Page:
Oregon has been consumed by the fight against the Trans-Pacific Partnership since January. This fight is a testament to a united labor movement.
At February’s Executive Committee meeting of the National AFL-CIO, international labor leaders pledged to stand united against the Trans-Pacific Partnership, and against granting Fast Track Authority to President Obama.
It was not a surprising move, considering that some in our labor movement were apathetic towards the passage of the North America Free Trade Agreement (NAFTA) 21 years ago. After two decades of jobs being America’s largest export, we now understand that free trade agreements cut deeply in all sectors—both public and private. We know that America’s workers actually earn less money today than before the passage of NAFTA. We know that free trade agreements undermine the sovereignty of our state and nation. And we know that free trade agreements have little enforcement power, thereby undermining environmental and labor standards.
I could go on, but like the vast majority of Oregonians, chances are you already oppose unbalanced trade deals. In fact, the last polling in Oregon’s 1st Congressional District reveals that 53 percent of voters oppose giving Fast Track Authority to the president.
Congresswoman Bonamici, I hope you are listening.
All across America, the labor movement has drawn a line in the sand. We’ve spoken out at town halls, held rallies, marches and picket lines. Oregon’s unions and allies attended town halls in Medford, Bend and Portland.
AFL-CIO President Richard Trumka called for a “National Day of Action” against the Trans-Pacific Partnership and our united labor movement responded, with over 1,000 people attending rallies in Coos Bay, Medford, Bend, Eugene, Salem and Portland on April 18.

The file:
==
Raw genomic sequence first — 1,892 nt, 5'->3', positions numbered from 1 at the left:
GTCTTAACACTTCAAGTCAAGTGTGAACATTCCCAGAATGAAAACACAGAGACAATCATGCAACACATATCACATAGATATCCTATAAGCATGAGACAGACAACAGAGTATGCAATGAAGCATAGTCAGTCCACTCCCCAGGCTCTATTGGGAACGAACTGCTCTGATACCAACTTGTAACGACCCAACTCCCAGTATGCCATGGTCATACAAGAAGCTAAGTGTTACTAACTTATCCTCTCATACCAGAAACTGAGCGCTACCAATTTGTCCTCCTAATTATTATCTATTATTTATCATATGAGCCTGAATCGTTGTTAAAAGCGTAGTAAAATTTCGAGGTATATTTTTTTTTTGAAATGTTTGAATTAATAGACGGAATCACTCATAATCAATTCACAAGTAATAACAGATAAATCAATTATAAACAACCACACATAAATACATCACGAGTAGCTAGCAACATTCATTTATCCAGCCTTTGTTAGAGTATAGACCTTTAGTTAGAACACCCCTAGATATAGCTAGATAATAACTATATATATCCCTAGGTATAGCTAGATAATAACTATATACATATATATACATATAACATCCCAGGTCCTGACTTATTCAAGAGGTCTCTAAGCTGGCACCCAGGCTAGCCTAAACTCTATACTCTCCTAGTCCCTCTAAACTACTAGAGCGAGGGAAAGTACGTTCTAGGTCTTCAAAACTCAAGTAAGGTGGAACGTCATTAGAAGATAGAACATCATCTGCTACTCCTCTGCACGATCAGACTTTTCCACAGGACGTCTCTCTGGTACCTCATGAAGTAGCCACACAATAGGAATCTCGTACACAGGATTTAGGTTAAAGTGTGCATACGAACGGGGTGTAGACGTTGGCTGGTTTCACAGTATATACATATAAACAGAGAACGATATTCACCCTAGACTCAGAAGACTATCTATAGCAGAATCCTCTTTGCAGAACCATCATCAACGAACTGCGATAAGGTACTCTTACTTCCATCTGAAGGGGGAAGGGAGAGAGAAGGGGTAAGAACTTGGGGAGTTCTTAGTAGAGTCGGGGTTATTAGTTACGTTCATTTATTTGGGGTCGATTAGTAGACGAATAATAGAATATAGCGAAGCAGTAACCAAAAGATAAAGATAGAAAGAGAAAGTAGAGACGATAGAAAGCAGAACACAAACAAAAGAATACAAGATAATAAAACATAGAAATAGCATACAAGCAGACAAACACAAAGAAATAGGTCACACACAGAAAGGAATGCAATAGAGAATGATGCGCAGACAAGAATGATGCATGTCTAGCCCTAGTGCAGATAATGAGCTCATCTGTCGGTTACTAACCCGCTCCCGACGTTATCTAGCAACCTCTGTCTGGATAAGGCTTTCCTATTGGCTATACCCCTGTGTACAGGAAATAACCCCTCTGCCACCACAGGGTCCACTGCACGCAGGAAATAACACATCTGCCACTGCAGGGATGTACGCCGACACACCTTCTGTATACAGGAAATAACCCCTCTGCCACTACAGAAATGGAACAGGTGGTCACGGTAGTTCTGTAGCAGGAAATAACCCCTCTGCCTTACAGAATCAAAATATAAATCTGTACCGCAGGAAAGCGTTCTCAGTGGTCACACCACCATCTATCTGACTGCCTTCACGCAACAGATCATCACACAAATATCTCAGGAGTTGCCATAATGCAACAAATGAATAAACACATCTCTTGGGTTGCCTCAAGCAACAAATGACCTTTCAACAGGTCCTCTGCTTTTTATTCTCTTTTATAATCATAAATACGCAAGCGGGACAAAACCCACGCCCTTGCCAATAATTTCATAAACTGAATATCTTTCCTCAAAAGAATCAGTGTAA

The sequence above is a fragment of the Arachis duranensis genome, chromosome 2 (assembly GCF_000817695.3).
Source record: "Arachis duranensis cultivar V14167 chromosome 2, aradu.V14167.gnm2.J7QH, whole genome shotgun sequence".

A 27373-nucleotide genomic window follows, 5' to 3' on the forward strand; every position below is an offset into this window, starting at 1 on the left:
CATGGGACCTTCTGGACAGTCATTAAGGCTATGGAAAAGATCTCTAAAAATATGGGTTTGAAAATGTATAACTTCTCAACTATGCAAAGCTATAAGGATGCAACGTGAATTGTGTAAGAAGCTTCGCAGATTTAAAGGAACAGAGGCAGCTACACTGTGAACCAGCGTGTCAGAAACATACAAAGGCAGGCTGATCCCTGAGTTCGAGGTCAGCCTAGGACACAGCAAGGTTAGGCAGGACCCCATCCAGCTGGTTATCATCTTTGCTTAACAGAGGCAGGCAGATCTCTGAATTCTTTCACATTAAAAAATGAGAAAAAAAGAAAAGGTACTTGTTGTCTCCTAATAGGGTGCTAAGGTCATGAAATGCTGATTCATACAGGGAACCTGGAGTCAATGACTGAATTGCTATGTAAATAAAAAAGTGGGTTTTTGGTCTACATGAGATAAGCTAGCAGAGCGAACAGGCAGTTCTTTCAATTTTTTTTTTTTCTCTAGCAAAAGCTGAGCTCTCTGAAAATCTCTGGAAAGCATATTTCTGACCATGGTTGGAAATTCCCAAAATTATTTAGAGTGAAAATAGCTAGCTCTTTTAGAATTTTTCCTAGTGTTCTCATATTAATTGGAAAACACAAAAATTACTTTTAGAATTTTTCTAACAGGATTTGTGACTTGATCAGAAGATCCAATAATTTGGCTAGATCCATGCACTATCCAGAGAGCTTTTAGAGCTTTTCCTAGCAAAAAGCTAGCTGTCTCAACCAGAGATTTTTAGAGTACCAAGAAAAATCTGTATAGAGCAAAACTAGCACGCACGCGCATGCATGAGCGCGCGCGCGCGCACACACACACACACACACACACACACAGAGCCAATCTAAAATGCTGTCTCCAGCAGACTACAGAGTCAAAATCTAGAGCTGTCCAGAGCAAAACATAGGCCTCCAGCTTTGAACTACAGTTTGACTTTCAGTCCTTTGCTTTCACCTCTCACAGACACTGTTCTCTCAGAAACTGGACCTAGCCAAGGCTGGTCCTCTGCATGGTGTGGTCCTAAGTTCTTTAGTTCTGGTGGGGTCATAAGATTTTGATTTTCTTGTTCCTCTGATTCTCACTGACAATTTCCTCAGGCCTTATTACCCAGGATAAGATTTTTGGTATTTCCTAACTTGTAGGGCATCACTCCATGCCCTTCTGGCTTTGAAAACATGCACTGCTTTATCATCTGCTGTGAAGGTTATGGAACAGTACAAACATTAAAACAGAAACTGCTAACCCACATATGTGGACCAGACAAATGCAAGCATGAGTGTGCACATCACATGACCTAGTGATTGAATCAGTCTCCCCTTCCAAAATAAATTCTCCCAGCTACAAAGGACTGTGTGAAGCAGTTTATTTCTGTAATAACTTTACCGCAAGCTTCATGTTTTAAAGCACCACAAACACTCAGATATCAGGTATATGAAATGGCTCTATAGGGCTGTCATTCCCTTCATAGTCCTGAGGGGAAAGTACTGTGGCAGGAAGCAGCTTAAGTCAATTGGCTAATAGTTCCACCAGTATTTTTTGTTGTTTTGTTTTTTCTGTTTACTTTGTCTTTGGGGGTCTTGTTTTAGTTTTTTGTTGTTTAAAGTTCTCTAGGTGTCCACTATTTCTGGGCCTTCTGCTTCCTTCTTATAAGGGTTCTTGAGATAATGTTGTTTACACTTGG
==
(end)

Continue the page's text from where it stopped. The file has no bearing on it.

The Oregon AFL-CIO took to the airwaves by raising funds to launch a radio campaign, which has been supplemented by the National AFL-CIO’s television and internet advertisements.
On May 7, President Obama attended a fundraiser at the Sentinel Hotel in downtown Portland and over 400 Oregonians showed up to make our voices heard. We were loud, defiant, and our message was clear: No Fast Track. No Trans-Pacific Partnership.
Media from across the state and the country reported on our demonstrations.
On May 8, President Obama spoke at Nike headquarters near Beaverton, where he was greeted by nearly 100 demonstrators outside the gates.
Obama is one of the most gifted speakers in our nation’s history. He charmed the crowd and the television audience. The president’s hypnotic description of trade painted a picture that stands in stark contrast of two decades of trade gone wrong. Over and over he asked Oregon to just trust him; that this free trade agreement would be different; that it would be better because he’s learned from the failures of the past.
I can’t forget Barack Obama as a candidate, standing in front of a crowd of 10,000 union members and their families during the 2007 presidential debate, where he promised that he would pass crucial labor law reform under the Employee Free Choice Act. A year later, workers were told to wait until after the passage of health care reform.
Mr. President: American workers are still waiting and suffering from an economy that rewards wealth and punishes hard work. Another free trade agreement is not the answer we’re waiting for.
The Oregon AFL-CIO is a 120,000-member-strong federation of labor unions.